Its candles represent Advent’s virtues and fruits of hope, peace, joy and love; its colors call to mind penance, expectation, and new life. Unlike a craft, project, or plan, you don’t have to do anything to the wreath other than look at it (other than lighting the appropriate candles, if you have the time!).
A single glance at the wreath in the middle of a chaotic December day, whether we’re immersed in school, cleaning, or crumpled tissues, instantly reminds us of just what it is—Who it Is—that we are waiting and preparing for as a homeschooling family.
And that is priceless and so necessary!
5. Ideas for Homeschooling Around the Advent Wreath
Here are five ideas on how to celebrate Advent around the Advent wreath as a homeschooling family, born from my own family’s traditions which we’ve collected over the years:
1. Offer your morning prayers around the Advent wreath.
At the start of your school day, gather around wherever your Advent wreath is situated. Light the candle(s) of the week, and pray as you normally would—or add a special Advent prayer (such as the St. Andrew Christmas Novena) if you’re so inclined.
The simple act of gathering around the Advent wreath in prayer effectively draws everyone, from the parent to the toddler, into the quiet interior realization that this is an extraordinary time; this is a blessed time.
2. Display “hope,” “peace,” “joy,” and “love,” on a nearby wall or window.
The four weeks of Advent are themed around the virtues and fruits of hope, peace, joy and love.
For years, my family has cut out construction paper snowflakes (either purple or pink, depending on the week), then taped the individual letters of the week’s virtue (cut out of white construction paper) to the snowflakes, and spelled out the virtue on the large window behind our kitchen table.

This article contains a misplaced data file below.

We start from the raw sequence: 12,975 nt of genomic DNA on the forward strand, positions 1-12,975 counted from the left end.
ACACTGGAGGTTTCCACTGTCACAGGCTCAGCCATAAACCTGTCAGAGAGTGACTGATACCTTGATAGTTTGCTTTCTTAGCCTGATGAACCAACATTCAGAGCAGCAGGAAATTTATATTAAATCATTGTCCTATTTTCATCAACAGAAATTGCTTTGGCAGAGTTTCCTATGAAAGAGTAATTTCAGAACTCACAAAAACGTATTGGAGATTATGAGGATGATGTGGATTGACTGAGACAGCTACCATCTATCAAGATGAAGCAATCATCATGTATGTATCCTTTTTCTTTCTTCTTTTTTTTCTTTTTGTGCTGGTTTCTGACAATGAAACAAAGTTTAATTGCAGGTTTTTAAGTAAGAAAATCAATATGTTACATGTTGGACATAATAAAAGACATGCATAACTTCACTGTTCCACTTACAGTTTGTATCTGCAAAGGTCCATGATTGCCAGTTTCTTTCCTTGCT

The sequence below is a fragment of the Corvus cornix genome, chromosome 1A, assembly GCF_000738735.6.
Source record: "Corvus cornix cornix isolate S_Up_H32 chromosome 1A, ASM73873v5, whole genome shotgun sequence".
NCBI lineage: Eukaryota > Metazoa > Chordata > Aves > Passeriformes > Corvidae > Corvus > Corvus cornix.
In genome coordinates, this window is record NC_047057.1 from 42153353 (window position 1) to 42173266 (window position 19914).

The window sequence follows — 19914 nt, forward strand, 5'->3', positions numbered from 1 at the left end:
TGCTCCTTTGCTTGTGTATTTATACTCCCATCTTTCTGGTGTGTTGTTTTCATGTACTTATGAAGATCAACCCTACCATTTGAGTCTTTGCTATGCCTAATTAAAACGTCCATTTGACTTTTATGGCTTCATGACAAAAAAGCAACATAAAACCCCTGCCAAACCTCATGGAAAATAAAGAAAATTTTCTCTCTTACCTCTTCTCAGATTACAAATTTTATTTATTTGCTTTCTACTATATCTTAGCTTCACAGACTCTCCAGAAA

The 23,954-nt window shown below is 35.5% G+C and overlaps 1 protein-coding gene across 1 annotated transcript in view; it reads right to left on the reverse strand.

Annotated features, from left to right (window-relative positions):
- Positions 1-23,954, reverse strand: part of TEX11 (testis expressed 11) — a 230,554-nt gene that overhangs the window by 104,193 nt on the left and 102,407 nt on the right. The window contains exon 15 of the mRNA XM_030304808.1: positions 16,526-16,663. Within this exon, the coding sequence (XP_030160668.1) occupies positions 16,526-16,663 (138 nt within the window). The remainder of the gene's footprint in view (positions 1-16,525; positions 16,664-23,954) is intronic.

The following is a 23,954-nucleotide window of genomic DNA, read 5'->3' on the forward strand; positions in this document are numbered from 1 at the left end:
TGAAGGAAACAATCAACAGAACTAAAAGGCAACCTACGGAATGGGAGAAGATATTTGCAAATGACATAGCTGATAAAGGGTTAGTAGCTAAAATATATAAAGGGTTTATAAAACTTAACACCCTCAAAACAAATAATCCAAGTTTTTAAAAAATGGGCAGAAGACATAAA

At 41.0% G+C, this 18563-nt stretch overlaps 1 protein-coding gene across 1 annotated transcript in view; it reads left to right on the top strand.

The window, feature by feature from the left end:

It’s a quick, lovely craft and an easy way of drawing everyone’s eyes to the Advent wreath and the virtues it represents, whenever we come into the room.
3. Light the Advent wreath during supper or evening family time.
Every night during Advent when we’re home, my family lights the Advent wreath (since it’s on our table) during supper. Since this is usually the first time the whole family has gathered together during the day, it makes it particularly special to have the Advent wreath at the center of our family meal, reminding us to keep the spirit of Advent alive in our hearts as a homeschooling family.
4. Sing Advent hymns around the wreath.
This is my favorite thing to do during Advent as a family, and it segues perfectly from suppertime since everyone is already gathered around the wreath.
There are many beautiful, traditional Advent hymns to choose from, but a few of my family’s many favorites are, “O Come, O Come, Emmanuel,” “People, Look East,” “O Come, Divine Messiah,” and “The King Shall Come When Morning Dawns.” We turn off the electric lights and rely on the wreath’s candlelight, and we sing the hymns softly together.
It only takes five minutes, but is incredibly powerful and has contributed to the Advent memories I now treasure most.
5. Wait to decorate for Christmas until after Gaudete Sunday.
Gaudete Sunday, the Third Sunday of Advent, is when the Church traditionally begins decorating for Christmas.
While we find our culture decorating for Christmas even before Thanksgiving, delaying setting up Christmas decorations as a homeschooling family means that we can instead focus our attention on the Advent wreath and all it represents during the early weeks of Advent.
Instead of it being immediately surrounded by holiday decorations, the wreath can stand on its own: a simple, sacred, and effective reminder of the beauty and holiness of the Advent season, both in the Church and in our homeschool.
So this year, let’s not be daunted by the fact that we may have far less time for our Advent plans than we would prefer. Let’s not scramble to piece together difficult-to-achieve ideals for this beautiful liturgical season, when something simple would serve our souls just as well, if not better.
Instead, let’s set up our Advent wreath; let’s light the candles one by one, gather our family around its silence, and let it serve as the spiritual beam that will lead us through the chaos of our life, past the commercialism of our culture, and safely to the manger.